But rather he is recognizing the fact that though we have the freedom to make choices we do not have the power to control the outcome.
We can make plans for the future, but we have no control over the future, we cannot make our plans succeed.
We can make plans for our own lives, but we do not have the power to make those plans work out the way we want, we don’t even know if we will be alive to carry out those plans.
We don’t know what the future holds.
Only God has that power.
Death is one of those things that we have no control over.
God has appointed unto each one of us a time to die and there is nothing we can do to alter that appointed time.
(Hebrews 9:27; Matthew 6:27; Luke 12:25) I believe that this is especially true for the child of God for as a believer our life is no longer our own to do with as we please but it belongs to Him.
Our life is like a coin (or a dollar bill).
Just as there is nothing we can do to increase or to decrease the value of a coin, so there is nothing we can do to increase or decrease the length of our appointed lives.
But we have the freedom to choose how we will spend our money and we have the freedom to choose how we will spend our lives.
But once our pre-appointed life span has been spent, it is gone and we can never get it back to spend it differently.
Like a coin we can spend our life any way we want to – but we can only spend it once.
So be careful how you spend your life.
We can either yield our lives to God for Him to spend our lives as He wishes according to His infinite wisdom and great love for us, laying up treasure in heaven to be enjoyed forever; or we can selfishly spent our lives on the pursuit of our own desires and temporary pleasures which may be fun while it lasts but will leave us empty with nothing invested in eternity.
However, we only have one life, therefore we must spend it wisely.
Don’t waste your life.
For many Christians, if we are given the opportunity to see the end approaching (often death comes without warning) but if we receive warning that the end of our life is near, and if we are unprepared we tend to panic because we realize we have not spent our life well.
We are not content and at peace knowing our time is up because we know we have not fulfilled our purpose in life; we realize that we have wasted so much of our life.
We realize that we are not ready to go.
When Jesus came to the end of His short life on earth He was able to say, “Father . . .
I have glorified You on the earth.
I have finished the work which You have given Me to do.” (John 17) When Paul came to the end of his life he also was ready to go and he has urged his church to imitate his way of living so that they too would be fulfilled and ready to go when their appointed time came.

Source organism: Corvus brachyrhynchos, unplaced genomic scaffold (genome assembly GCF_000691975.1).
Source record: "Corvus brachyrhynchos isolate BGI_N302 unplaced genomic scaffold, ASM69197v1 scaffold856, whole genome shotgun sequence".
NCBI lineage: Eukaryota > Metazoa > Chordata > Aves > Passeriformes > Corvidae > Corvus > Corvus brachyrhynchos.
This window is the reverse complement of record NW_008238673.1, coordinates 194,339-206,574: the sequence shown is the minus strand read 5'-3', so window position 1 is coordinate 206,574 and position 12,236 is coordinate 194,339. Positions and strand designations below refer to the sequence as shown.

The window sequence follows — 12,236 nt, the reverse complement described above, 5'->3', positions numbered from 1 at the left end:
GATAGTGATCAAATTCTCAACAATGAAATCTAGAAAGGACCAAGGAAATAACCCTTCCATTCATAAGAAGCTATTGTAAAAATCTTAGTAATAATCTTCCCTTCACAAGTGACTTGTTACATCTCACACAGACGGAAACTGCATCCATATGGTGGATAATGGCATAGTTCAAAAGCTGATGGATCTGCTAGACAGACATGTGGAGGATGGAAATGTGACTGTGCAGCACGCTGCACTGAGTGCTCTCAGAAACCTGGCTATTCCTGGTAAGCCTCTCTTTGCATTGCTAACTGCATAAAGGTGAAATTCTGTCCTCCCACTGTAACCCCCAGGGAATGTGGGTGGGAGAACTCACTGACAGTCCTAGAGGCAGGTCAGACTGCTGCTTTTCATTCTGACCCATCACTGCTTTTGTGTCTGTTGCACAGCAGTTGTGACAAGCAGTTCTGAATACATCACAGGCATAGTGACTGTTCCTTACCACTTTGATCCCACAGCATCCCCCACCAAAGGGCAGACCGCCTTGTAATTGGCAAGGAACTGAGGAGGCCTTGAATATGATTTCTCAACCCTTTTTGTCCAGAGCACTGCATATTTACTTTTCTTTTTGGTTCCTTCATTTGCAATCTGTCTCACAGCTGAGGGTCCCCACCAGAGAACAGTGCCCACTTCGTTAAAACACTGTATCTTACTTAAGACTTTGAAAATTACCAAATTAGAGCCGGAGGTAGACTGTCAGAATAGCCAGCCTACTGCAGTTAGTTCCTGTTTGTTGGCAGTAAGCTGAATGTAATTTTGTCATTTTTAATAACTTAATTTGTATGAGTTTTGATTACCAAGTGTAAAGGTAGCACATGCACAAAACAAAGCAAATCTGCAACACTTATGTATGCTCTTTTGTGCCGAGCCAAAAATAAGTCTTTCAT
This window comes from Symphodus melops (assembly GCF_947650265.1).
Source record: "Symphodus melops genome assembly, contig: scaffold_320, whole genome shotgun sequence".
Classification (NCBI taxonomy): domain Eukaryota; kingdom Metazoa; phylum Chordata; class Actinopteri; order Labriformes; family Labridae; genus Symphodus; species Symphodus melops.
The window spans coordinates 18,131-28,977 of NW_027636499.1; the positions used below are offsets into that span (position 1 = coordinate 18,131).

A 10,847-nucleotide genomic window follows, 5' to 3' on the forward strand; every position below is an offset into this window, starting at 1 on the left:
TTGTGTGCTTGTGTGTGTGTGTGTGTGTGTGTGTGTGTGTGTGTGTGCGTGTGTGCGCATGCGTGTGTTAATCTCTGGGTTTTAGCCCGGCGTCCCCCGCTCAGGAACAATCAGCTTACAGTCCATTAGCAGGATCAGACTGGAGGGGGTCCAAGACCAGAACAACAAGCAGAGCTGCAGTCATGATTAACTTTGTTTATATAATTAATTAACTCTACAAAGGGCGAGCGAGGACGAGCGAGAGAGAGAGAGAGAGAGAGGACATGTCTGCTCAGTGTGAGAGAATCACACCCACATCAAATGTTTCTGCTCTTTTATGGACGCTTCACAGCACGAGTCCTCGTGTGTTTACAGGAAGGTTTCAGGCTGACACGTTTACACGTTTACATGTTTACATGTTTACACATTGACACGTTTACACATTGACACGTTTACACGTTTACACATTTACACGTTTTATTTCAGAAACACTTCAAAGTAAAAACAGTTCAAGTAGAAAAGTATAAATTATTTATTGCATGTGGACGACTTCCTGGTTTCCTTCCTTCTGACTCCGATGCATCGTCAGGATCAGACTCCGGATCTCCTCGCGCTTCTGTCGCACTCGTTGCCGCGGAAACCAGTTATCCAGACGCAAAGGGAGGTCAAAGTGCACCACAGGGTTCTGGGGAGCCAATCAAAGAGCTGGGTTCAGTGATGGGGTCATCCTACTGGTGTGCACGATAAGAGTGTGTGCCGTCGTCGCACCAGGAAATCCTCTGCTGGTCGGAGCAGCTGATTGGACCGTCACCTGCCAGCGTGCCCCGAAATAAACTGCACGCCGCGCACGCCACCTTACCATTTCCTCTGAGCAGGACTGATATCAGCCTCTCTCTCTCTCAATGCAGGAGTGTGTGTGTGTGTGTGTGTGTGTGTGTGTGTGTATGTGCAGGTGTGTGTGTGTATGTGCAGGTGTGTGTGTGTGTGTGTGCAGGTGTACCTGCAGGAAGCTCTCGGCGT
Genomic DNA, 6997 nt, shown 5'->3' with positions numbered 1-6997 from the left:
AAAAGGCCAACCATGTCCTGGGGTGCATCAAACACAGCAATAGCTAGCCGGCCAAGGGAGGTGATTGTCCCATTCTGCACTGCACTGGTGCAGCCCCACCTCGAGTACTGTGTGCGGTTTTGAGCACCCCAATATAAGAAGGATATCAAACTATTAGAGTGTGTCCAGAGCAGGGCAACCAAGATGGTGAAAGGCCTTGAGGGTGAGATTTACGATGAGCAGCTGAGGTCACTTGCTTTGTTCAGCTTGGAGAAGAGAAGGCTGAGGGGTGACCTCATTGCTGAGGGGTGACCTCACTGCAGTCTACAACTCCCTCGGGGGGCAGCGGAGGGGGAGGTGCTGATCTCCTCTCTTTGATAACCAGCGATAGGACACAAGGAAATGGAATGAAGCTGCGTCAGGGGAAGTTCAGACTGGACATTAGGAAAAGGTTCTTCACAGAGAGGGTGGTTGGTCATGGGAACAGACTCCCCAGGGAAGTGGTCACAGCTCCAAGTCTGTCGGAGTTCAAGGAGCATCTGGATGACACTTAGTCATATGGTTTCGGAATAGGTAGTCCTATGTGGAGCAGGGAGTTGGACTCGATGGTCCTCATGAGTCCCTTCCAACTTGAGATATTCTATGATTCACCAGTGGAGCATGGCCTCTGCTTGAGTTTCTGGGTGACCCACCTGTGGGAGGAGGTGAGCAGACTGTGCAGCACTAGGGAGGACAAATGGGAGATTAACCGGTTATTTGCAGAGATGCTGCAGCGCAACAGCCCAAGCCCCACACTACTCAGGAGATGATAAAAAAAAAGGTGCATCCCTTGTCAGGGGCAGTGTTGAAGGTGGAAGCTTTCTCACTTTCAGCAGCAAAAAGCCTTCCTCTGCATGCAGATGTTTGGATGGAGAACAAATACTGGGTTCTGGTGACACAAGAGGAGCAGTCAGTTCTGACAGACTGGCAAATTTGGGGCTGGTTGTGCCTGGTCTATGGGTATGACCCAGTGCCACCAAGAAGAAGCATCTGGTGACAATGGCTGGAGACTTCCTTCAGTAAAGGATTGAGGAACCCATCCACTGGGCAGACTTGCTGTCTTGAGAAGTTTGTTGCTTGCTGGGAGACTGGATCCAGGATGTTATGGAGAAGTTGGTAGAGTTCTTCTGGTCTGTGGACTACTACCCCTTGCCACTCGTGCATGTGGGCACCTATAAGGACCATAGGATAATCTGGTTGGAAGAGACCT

*2 Timothy 4:5-8 *“/But you be watchful in all things, endure afflictions, do the work of an evangelist, fulfill your ministry/.
[What is your ministry?
Are you fulfilling your eternal purpose for being on earth?”] /For I am already being poured out as a drink offering, and the time of my departure is at hand.// //I have fought the good fight, I have finished the race, I have kept the faith.//
//Finally, there is laid up for me the crown of righteousness, which the Lord, the righteous Judge, will give to me on that Day, and not to me only but also to all who have loved His appearing./”
Those who have loved His appearing are those who have lived, not with their eyes fixed on the temporal things of this life, but who have lived with their eyes fixed on Jesus the author and finisher of their faith, longing not for this life but longing to be united as a bride to her groom, together with Christ.
Psalm 90 is a prayer of Moses in which he looks back over the forty wasted years the people of Israel had spent wandering in the wilderness because they chose to live their own way rather than to yield to the Lord and be led into the Promised Land.
But this is also a prayer for the next generation of Israelites, a prayer that they would live differently.
*Psalm 90:9-17 *“/For all our days have passed away in Your wrath; We finish our years like a sigh.//
//The days of our lives are seventy years; And if by reason of strength they are eighty years, Yet their boast is only labor and sorrow; For it is soon cut off, and we fly away . . .
12 So teach us to number our days, That we may gain a heart of wisdom .//
[Teach us to realize that this life is short and not to be wasted.
Teach our children to realize that fulfillment isn’t found in pursuing our own life but in pursuing Christ’s life] 14 /Oh, satisfy us early with Your mercy/, [early in our lives while we are young let us find satisfying pleasure in God] /That we may rejoice and be glad all our days!”/